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The Septic Cliff: Development of Hypotension While in the Emergency Department FREE TO VIEW

Shant Shirvanian, MD; Jeffrey Fried, MD; Jonathan Grotts, MA
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Santa Barbara Cottage Hospital, Santa Barbara, CA

Chest. 2013;144(4_MeetingAbstracts):423A. doi:10.1378/chest.1703388
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SESSION TITLE: Sepsis and Shock Posters

SESSION TYPE: Original Investigation Poster

PRESENTED ON: Wednesday, October 30, 2013 at 01:30 PM - 02:30 PM

PURPOSE: To identify the frequency and predictors of patients admitted to the ICU with severe sepsis or septic shock, who were initially normotensive at emergency department (ED) triage and subsequently developed hypotension in the ED.

METHODS: Patients and most clinical data were from the IRB approved Santa Barbara Cottage Hospital Sepsis Registry, a prospectively collected database of all patients admitted to our adult intensive care units (ICU) with severe sepsis and septic shock. The study population was admitted from the ED to the ICU from January 1, 2011 - December 31, 2011. Vital signs, medications in the ED, microbiology and additional laboratory values were retrospectively collected.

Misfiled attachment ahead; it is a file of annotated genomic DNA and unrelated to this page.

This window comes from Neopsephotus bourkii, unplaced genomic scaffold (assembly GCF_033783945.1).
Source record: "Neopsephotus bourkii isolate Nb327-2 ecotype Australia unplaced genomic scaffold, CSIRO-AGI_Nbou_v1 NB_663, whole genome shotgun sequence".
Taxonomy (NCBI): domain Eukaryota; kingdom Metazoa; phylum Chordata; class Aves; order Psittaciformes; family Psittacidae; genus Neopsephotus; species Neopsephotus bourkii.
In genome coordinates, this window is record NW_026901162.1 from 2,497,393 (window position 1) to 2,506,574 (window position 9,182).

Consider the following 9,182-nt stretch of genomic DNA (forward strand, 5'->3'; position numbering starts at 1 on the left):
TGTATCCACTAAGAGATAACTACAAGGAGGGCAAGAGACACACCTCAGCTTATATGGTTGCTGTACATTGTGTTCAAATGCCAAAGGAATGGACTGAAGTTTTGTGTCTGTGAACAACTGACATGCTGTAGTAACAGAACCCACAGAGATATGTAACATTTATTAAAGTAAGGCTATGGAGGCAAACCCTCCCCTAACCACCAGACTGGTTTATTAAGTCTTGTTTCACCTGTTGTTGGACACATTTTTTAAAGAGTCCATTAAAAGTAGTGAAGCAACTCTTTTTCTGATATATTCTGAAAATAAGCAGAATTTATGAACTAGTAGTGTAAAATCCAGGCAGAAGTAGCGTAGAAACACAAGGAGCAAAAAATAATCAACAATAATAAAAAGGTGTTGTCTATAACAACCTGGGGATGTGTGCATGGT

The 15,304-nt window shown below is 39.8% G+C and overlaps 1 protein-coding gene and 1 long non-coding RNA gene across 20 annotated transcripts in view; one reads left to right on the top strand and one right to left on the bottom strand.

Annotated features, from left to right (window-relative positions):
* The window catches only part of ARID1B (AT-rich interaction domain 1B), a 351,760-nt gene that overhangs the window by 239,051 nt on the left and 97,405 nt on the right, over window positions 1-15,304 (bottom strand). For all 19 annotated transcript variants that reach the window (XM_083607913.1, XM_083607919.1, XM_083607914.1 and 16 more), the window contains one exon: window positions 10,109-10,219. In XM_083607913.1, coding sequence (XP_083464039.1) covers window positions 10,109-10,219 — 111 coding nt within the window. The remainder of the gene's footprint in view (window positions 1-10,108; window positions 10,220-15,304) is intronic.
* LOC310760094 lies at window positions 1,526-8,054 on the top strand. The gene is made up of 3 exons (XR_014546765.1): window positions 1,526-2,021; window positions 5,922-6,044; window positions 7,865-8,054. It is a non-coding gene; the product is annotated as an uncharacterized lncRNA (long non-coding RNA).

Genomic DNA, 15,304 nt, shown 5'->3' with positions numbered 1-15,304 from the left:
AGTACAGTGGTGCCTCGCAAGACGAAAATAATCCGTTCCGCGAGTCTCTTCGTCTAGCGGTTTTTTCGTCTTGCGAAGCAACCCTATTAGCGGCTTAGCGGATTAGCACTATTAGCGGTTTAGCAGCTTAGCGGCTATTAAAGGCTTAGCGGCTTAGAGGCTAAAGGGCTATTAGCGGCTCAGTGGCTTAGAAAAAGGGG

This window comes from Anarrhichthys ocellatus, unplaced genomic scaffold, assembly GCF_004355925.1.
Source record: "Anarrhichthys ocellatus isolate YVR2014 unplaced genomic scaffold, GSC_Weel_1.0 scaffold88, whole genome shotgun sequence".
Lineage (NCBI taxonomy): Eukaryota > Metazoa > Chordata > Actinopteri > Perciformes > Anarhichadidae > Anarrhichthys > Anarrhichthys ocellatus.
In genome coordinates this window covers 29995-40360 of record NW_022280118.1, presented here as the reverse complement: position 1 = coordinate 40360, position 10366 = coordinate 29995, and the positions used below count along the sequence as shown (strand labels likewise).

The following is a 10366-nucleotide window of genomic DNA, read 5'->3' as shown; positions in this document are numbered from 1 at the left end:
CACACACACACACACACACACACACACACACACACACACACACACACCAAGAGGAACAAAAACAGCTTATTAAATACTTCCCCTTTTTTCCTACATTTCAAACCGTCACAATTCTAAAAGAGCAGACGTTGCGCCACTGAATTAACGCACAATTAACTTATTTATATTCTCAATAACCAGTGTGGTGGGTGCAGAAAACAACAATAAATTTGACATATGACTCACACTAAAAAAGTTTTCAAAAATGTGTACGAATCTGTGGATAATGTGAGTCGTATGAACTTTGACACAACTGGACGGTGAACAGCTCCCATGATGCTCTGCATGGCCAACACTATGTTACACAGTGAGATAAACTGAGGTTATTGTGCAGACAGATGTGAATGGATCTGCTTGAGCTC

RESULTS: Out of 224 patients, 57 were hypotensive (mean arterial pressure (MAP) < 65mmHg) at initial ED triage and were excluded. Of 167 patients with an initial MAP ≥ 65mmHg, 107 (64.1%) subsequently developed hypotension (Group H). The remaining 60 patients remained normotensive (Group N). The average time from initial vital signs to hypotension for Group H was 152.8 minutes. Group H had a lower initial MAP (83.5mmHg vs 96.2mmHg, p <0.001) and a lower absolute neutrophil count (8.9 vs 11.3, p=0.048). Comparing the two groups, there were no significant differences in initial heart rate, temperature, timing of antibiotic or sedative medication administration, procalcitonin, creatinine, total white blood cell (WBC) count, immature WBC counts, lactate, site of infection, cultured organism, organism gram stain characteristics, or in-hospital mortality.

CONCLUSIONS: Approximately two thirds of patients admitted to ICU with severe sepsis or septic shock have a normal blood pressure at ED triage which drops significantly while still being evaluated in the ED. We could identify no clinically useful predictors of this phenomenon which we term the “sepsis cliff.”

CLINICAL IMPLICATIONS: These patients might benefit from more frequent blood pressure measurements while in the ED. This might result in the earlier detection of hypotension which may lead to more expeditious and appropriate treatment.

DISCLOSURE: The following authors have nothing to disclose: Shant Shirvanian, Jeffrey Fried, Jonathan Grotts

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